We have arrived in Kisumu safely, but there was something that was eating on my mind and I wanted to have Charles’ view of it. I have campaigned against tribalism both in my physical presence, writings, debates and of course in my cyber world. With no offence intended, I wanted to know what Charles thought of it. I asked him, “Apart from English and Kiswahili, do you speak any other language?” His answer was “Yes I speak Luar”. This is one of the 50+ tribes in Kenya and its indigenous presence is mostly found around Eldoret.
I told him that he resembled Akamba, this is also a tribe found mostly in Akamba provinces accommodating towns like Makueni, Machakos and many more. He replied “No” then I asked him if the Akambas get along well with Luars, his answer was disturbing, but I called it a day and waved goodbye to him. Kisumu is dominantly home to Luos and this is the home for Prime Minister Raila Odinga and President Obama’s ancestral home.
I and KK crossed the huge park whose name I cannot recall. It was clean and lively. We passed though street vendors busy selling second hand shoes, clothes and everything you can think of to be found in Kisumu. We were extremely tired and hungry. We got a bicycle boda-boda ride that cost 40 Kshs for both me and KK to Imperial Hotel that KK suggested was a good hotel. Most boda-bodas are motorcycles, but some are bicycles. As you can see in the photo, it can be a tight squeeze for two people to sit behind the boda-boda (a term used for both rider and vehicle). Each of us took a private seat that cost 20 Kshs.When we arrived there, we asked ourselves why we didn’t walk in the first place because it was a short distance. We felt cheated but, on second thought, it was fine since we were too exhausted to walk anyway.
We arrived at the Imperial hotel’s reception. No one was around to welcome us, not even a receptionist. The security guard was standing in the far side of corner and didn’t pay attention to us either; so we walked right to the notice board where they listed the prices for staying in this hotel. The prices went from 6750 Kshs (189,000UGX) single bed, but not luxery to 10,000 Kshs deluxe, including a luxurious bed. KK said this was too expensive, thus walking out to check for another place.
We walked the streets trying to look for lodges, but was unable to spot one. We tried engaging Kenyans on streets, but maybe they thought we were Kenyan beggars disturbing them. No one stopped or even dared to inquire about the problem we had. I have traveled several times, so I do have a small experienced on how to deal with people in strange corners of the World. I told KK that the only option we have is to walk directly to a security guard or policeman and ask for help. I spotted one and walked to her quickly. She directed us to Kisumu hotel which was 100 meters away. We walked there as though free gold were being handed out.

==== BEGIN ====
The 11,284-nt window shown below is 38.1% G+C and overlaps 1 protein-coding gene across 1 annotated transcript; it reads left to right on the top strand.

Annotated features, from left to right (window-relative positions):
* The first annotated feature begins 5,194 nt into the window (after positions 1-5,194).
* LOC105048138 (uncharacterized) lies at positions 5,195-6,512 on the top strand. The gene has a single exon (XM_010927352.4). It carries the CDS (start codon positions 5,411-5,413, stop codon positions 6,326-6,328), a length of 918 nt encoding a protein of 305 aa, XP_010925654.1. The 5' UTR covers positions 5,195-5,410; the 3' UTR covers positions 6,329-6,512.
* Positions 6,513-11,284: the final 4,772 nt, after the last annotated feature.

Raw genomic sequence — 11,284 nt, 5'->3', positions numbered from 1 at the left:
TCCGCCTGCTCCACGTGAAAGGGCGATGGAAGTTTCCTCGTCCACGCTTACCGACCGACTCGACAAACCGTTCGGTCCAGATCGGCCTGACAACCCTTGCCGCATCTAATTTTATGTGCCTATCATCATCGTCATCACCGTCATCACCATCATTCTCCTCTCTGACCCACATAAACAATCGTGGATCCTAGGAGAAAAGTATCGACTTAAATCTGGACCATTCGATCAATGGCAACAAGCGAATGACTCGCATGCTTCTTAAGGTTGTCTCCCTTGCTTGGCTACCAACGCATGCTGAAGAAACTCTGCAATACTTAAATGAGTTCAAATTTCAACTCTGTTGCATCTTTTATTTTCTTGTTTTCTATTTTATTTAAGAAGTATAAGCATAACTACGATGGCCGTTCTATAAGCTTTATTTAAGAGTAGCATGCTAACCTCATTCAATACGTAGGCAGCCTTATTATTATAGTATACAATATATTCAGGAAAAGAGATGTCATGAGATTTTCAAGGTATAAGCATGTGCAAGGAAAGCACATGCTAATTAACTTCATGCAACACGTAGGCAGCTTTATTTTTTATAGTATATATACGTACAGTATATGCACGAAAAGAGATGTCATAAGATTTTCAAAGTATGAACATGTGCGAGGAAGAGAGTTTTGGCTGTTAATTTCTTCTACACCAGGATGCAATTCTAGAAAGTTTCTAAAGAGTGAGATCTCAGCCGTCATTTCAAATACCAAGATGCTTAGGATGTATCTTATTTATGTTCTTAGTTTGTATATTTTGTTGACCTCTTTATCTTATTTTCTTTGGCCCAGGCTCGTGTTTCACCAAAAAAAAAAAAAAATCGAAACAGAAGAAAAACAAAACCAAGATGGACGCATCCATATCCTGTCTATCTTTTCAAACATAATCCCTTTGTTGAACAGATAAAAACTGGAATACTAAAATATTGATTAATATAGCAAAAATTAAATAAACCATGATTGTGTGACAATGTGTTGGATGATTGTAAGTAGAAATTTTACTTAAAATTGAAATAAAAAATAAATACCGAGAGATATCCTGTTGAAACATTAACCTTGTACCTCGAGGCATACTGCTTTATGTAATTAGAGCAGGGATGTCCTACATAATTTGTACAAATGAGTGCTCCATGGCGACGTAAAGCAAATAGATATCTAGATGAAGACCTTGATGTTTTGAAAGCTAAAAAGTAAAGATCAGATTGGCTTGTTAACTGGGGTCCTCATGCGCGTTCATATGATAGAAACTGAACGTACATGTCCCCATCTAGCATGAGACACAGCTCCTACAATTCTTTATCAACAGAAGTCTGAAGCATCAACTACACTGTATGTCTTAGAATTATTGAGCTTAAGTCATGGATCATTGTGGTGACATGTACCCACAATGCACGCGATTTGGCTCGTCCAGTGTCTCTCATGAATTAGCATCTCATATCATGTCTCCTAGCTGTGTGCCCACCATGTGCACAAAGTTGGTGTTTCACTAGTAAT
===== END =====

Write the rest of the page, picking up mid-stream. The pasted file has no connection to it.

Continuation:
When we arrived there, the hotel’s interior looked marvelous and lovely, and we were welcomed by a Kenyan lady who was at the reception desk. She presented us with a warm smile that attracted my attention and missed a heartbeat in me. The prices were more friendly to our wallets, ranging from 4000 Kshs single bed, and the same bed was being offered at 5500 Kshs for two people. KK chose to check on the rooms before he paid. He liked them and paid for one night. They gave us room 205.
The room was nice and smelt good inside and was cooled by AC. All day it was so hot outside, so I rushed to have a shower. When I came out, KK said that he will be leaving me in Kisumu tomorrow for his continued business trip to Nairobi about which I had no idea--and didn’t ask for details either. But one thing I knew was that, I will enjoy more for being alone on my own. I felt sad because, I didn’t know what was up with KK and he wasn’t willing to share more, I decided to say that “Some things are better not known” and cooled down. The story is just getting started, dare not miss my next segment . . . .